February is Black History Month. This observance originated with American historian Carter G. Woodson, who launched Negro History Week in February of 1926, and has been celebrated annually as a month-long tribute since 1976 when President Gerald Ford called upon the public to honor the accomplishments of Black Americans in every area of endeavor throughout history.
Here at the library, we encourage our readers to learn more about the contributions African Americans have made in all areas of the United States’ growth, and to read books (historical and modern) written by African American authors.
Knowledge and understanding about African Americans and their experience can be found through these newly-released non-fiction titles: Four Hundred Souls: A Community History of African Americans, 1619-2019 edited by Ibram X. Kendi, Time To Teach: A History of the Southern Civil Rights Movement by Julian Bond, and this young reader title, Timelines From Black History, Leaders, Legends, Legacies by DK and Marielle Harper.
African American author Ralph Ellison addresses many social and intellectual issues facing Black Americans in the early twentieth century in his 1952 novel Invisible Man, while Octavia Butler’s still widely-popular 1979 novel Kindred explores the themes of race, power, and gender, incorporating writing that is modeled on slave narratives.
Angie Thomas gives young adult to adult readers several must-read titles that explore powerful and hard-hitting messages aimed to give readers a better understanding of the very real issues that African Americans face in her books The Hate U Give, Concrete Rose, and On the Come Up. Tiffany D. Jackson tackles several tough topics with care and thoughtfulness in her novel Grown, while Justina Ireland creates an alternate-history explosion with her titles Dread Nation and Deathless Divide, taking readers to 1800s America.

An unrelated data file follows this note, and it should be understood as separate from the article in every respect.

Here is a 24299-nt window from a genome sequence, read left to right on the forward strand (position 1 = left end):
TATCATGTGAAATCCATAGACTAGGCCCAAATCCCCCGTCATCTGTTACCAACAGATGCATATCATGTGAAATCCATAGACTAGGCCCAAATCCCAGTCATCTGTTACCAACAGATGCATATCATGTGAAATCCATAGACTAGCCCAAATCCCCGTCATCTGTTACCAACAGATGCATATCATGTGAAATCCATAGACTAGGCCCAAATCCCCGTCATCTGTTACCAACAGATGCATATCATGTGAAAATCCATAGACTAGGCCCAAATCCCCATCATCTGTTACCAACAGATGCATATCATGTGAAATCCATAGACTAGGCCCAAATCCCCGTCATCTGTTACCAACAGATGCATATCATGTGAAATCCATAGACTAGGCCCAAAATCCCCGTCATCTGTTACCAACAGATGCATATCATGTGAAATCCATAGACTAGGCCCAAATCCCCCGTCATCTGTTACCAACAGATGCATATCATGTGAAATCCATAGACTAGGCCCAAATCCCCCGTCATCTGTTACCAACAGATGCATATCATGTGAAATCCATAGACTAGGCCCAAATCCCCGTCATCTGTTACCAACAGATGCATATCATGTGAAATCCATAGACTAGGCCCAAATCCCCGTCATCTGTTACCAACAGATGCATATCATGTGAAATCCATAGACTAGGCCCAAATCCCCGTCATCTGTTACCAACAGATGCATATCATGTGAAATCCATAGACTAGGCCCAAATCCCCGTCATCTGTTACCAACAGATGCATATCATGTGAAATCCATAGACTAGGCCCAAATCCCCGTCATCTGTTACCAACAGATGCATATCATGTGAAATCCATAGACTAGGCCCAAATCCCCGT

Early readers can gain exposure to stories about the lives of African Americans through colorfully illustrated picture books like Jump at the Sun by Alicia D. Williams, Emmanuel’s Dream by Jason Reynolds, Henry’s Freedom Box by Ellen Levine, and If a Bus Could Talk by Faith Ringgold, all inspiring true stories of real people based on real-life events.
All of these titles and more are available at the library or through our eReader apps and can be read this February, Black History Month, and all year round.